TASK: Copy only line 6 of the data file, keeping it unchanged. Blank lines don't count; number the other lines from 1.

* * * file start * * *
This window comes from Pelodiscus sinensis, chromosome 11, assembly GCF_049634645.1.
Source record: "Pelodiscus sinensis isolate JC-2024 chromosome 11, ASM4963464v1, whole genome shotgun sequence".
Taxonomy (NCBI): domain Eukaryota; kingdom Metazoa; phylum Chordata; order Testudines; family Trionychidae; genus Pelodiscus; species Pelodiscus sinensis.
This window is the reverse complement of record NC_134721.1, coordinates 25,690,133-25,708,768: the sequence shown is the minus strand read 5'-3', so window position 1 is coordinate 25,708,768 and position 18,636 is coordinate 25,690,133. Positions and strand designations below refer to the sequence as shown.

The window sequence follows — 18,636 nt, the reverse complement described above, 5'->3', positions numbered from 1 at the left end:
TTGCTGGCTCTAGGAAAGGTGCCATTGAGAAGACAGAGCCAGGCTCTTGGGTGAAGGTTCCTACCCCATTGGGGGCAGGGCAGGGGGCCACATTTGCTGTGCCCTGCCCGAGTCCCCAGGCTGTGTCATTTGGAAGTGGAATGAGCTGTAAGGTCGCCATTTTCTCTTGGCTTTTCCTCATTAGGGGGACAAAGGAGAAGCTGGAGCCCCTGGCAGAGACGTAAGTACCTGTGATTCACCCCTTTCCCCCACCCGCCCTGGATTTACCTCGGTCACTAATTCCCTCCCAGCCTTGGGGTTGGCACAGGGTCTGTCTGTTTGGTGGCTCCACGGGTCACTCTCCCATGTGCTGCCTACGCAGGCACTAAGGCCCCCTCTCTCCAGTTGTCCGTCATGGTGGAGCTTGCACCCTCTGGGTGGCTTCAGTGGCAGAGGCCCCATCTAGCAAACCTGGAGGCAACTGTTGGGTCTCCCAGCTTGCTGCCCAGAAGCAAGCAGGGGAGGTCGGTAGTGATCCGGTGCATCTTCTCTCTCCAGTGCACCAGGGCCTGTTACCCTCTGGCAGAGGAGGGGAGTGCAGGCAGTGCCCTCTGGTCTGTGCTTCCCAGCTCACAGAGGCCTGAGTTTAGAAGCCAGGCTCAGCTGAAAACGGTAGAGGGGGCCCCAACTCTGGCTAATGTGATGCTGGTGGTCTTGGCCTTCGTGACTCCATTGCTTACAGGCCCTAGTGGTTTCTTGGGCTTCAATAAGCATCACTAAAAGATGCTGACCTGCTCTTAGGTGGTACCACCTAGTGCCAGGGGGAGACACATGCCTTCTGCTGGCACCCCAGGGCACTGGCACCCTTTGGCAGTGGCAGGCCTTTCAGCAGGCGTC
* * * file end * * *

TTGCTGGCTCTAGGAAAGGTGCCATTGAGAAGACAGAGCCAGGCTCTTGGGTGAAGGTTCCTACCCCATTGGGGGCAGGGCAGGGGGCCACATTTGCTGTGCCCTGCCCGAGTCCCCAGGCTGTGTCATTTGGAAGTGGAATGAGCTGTAAGGTCGCCATTTTCTCTTGGCTTTTCCTCATTAGGGGGACAAAGGAGAAGCTGGAGCCCCTGGCAGAGACGTAAGTACCTGTGATTCACCCCTTTCCCCCACCCGCCCTGGATTTACCTCGGTCACTAATTCCCTCCCAGCCTTGGGGTTGGCACAGGGTCTGTCTGTTTGGTGGCTCCACGGGTCACTCTCCCATGTGCTGCCTACGCAGGCACTAAGGCCCCCTCTCTCCAGTTGTCCGTCATGGTGGAGCTTGCACCCTCTGGGTGGCTTCAGTGGCAGAGGCCCCATCTAGCAAACCTGGAGGCAACTGTTGGGTCTCCCAGCTTGCTGCCCAGAAGCAAGCAGGGGAGGTCGGTAGTGATCCGGTGCATCTTCTCTCTCCAGTGCACCAGGGCCTGTTACCCTCTGGCAGAGGAGGGGAGTGCAGGCAGTGCCCTCTGGTCTGTGCTTCCCAGCTCACAGAGGCCTGAGTTTAGAAGCCAGGCTCAGCTGAAAACGGTAGAGGGGGCCCCAACTCTGGCTAATGTGATGCTGGTGGTCTTGGCCTTCGTGACTCCATTGCTTACAGGCCCTAGTGGTTTCTTGGGCTTCAATAAGCATCACTAAAAGATGCTGACCTGCTCTTAGGTGGTACCACCTAGTGCCAGGGGGAGACACATGCCTTCTGCTGGCACCCCAGGGCACTGGCACCCTTTGGCAGTGGCAGGCCTTTCAGCAGGCGTC